The cast and producers of "The Band's Visit" accept the award for Best Musical on June 10th, 2018.
(photo credit: REUTERS/LUCAS JACKSON)
The Band’s Visit, the Broadway musical based on an Israeli film, swept the Tony Awards on Sunday night, taking home 10 prizes – including best musical – at the ceremony in New York.
The show also won best actor and best actress for its stars, Tony Shalhoub and Katrina Lenk, and best original score for David Yazbek. Winning all but one of the 11 categories it was nominated for, the musical also nabbed the best featured actor prize for Ar’iel Stachel, as well as best book by Itamar Moses, best director, orchestration, sound design and lighting.
Stachel, who grew up in California and is the son of a Yemenite-Israeli father and an Ashkenazi mother, said he hid his heritage for years.
“Both of my parents are here tonight – and I have avoided so many events with them because for so many years of my life, I pretended that I was not a Middle Eastern person,” he said during his tearful acceptance speech. “And after 9/11, it was very, very difficult for me,” Stachel continued. “And so I concealed and I missed so many special events with them. And they’re looking at me right now and I can’t believe it.”
Stachel, who won for his first ever role on Broadway, also thanked the creators of the show “for being courageous – for telling a small story about Arabs and Israelis getting along, at a time where we need that more than ever.”
The film and the musical tell the tale of a fictional Egyptian police band which gets stuck for one night in a tiny town in the Israeli desert. For just a few hours, the Jews of the town and the Arabs in the band find common ground and share a connection under the desert moonlight.
Shalhoub thanked his immigrant father in his acceptance speech, and said he hopes “we, their descendants, never lose sight of what they taught us.”
Shalhoub left the cast of The Band’s Visit earlier this year. In the coming months, Sasson Gabai, the veteran Israeli actor who portrayed the lead role of Tawfiq in the film, will be taking on the Broadway role as well.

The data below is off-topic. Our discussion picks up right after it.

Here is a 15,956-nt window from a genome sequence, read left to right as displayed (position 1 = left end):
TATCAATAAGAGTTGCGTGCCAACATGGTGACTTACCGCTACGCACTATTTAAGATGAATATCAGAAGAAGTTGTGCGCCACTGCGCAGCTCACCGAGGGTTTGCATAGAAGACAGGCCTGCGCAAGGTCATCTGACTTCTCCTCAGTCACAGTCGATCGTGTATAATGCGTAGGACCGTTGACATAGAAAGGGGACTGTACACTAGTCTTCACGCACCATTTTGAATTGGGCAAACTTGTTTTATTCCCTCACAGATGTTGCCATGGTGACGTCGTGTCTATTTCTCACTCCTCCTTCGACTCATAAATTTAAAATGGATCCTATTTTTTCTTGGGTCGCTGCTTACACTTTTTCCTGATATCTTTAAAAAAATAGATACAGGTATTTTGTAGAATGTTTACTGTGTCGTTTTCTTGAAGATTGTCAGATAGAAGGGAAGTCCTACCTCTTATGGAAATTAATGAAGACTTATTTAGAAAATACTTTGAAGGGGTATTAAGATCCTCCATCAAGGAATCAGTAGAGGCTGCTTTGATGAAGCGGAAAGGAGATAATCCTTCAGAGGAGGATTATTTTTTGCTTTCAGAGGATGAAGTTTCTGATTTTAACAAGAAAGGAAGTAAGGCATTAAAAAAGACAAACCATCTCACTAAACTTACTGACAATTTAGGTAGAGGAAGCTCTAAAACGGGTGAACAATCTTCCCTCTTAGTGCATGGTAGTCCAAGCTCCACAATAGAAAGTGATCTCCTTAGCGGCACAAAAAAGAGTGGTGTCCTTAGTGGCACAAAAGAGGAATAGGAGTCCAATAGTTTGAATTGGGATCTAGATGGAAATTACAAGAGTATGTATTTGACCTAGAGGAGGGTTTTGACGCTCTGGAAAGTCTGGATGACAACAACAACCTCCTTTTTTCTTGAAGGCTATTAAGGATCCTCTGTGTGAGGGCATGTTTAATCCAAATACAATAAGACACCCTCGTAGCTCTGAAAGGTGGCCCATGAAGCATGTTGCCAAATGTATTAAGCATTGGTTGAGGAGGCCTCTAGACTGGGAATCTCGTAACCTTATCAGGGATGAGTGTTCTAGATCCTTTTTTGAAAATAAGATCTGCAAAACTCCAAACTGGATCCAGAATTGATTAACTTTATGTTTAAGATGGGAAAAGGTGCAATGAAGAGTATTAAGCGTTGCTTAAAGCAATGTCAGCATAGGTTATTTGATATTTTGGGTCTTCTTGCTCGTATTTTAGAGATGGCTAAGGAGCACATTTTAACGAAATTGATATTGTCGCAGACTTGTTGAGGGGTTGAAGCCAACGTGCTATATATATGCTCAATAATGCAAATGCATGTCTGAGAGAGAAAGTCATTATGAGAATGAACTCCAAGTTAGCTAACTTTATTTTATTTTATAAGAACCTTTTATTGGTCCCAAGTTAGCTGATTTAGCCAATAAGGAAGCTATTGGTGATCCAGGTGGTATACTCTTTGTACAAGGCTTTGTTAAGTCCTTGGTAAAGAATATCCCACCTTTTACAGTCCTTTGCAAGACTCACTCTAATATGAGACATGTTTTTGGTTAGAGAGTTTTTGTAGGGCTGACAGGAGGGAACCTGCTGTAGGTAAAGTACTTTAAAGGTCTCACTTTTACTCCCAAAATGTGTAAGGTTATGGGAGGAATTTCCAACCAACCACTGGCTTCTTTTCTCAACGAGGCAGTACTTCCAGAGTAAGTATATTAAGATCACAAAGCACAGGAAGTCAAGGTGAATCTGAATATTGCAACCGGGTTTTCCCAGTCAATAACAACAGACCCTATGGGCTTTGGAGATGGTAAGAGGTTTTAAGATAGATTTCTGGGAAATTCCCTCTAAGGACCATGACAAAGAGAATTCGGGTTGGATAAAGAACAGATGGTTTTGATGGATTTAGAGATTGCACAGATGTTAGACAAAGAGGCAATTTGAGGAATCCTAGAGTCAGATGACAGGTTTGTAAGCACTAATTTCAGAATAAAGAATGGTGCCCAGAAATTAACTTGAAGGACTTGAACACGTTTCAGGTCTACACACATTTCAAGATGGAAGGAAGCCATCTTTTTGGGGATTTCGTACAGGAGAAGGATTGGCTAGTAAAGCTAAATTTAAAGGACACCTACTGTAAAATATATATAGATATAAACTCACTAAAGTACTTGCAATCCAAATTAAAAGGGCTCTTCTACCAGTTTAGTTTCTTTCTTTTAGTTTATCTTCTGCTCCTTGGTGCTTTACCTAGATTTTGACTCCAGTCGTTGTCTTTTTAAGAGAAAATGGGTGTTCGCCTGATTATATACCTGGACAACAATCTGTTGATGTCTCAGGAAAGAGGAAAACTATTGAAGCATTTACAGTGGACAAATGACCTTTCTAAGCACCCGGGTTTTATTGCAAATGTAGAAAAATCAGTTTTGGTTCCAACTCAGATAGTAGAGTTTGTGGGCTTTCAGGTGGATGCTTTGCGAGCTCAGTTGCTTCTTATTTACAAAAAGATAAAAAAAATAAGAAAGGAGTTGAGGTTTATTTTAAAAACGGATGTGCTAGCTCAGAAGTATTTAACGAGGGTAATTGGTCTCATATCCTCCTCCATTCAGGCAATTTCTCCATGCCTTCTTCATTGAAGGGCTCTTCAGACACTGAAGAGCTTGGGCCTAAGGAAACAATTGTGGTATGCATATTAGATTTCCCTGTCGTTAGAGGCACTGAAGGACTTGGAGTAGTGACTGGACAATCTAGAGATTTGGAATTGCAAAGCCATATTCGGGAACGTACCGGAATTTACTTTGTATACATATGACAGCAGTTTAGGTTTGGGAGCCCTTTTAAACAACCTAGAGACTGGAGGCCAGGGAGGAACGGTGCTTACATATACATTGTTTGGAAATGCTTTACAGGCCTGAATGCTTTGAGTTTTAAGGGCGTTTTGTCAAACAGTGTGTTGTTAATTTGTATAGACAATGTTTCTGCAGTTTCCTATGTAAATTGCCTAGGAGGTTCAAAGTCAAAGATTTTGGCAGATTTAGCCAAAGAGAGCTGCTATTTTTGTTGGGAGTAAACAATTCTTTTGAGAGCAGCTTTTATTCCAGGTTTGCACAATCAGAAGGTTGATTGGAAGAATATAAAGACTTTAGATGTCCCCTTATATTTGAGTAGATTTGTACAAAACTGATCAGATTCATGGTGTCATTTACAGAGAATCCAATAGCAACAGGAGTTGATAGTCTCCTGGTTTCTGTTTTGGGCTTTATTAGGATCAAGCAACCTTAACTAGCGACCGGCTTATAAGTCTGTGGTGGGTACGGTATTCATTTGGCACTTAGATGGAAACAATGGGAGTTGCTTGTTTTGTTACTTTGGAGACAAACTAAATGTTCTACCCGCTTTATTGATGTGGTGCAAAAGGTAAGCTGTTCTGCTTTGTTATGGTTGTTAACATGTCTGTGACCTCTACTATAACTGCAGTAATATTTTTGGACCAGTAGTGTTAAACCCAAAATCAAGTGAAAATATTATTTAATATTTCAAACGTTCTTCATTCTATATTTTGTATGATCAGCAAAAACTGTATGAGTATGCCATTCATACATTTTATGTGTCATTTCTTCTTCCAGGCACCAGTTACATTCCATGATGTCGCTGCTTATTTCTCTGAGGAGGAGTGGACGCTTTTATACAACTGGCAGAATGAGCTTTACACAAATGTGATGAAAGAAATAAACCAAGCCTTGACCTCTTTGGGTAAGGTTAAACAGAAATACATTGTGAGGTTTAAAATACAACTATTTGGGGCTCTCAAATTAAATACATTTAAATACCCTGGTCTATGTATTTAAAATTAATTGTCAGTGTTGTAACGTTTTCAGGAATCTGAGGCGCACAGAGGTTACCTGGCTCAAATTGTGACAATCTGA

The 2007 film, The Band’s Visit
, was critically acclaimed when it was released in Israel, receiving eight Ophir Awards – including best film, best director, best lead actor for Gabbai and best lead actress for the late Ronit Elkabetz.Harry Potter and the Cursed Child
won the Tony for best play, while a revival of the AIDS drama Angels in America
– written by acclaimed Jewish playwright Tony Kushner – was named best play revival. Once On This Island
won best musical revival.
The ceremony, hosted by singers Sara Bareilles and Josh Groban, made headlines when Oscar-winning actor Robert de Niro took the stage and denounced US President Donald Trump with an expletive.
De Niro, appearing on stage to introduce rocker and Tony Awards performer Bruce Springsteen, started out by saying: “I’m gonna say one thing.
F*** Trump.” The audience cheered and applauded as he added: “It’s no longer ‘down with Trump’. It’s ‘f*** Trump’.”
The expletive was bleeped by the CBS network for the millions of television viewers at home.
BUT THE Band’s Visit
wasn’t the only Israeli presence at the awards ceremony. The Tel Aviv based startup GalaPro provided accessibility to the show for those with hearing and vision problems. Through the smartphones of viewers and guests, GalaPro provides automated closed-captioning and audio description in the form of subtitles or dubbing. The app has already been implemented at several Broadway shows to provide accessibility and translation for foreign visitors.
“We’ve invested years of development and hard work to ensure that our technology makes live shows accessible and inclusive to anyone and everyone,” said Yonat Burlin, CEO of GalaPro. “It is an honor to be chosen to open up to the whole world the celebration of Broadway’s magic and talent at the Tony Awards, the industry’s most important event.”
Orin Wolf, the producer of The Band’s Visit,
accepted the best musical award at the end of the night along with the cast and crew of the show.
“In The Band’s Visit, music gives people hope and makes borders disappear,” Wolf said on stage. “Although the characters are strangers to each other with great political divides, our show offers a message of unity in a world that more and more seems bent on amplifying our differences. In the end we are all far more alike than different.”
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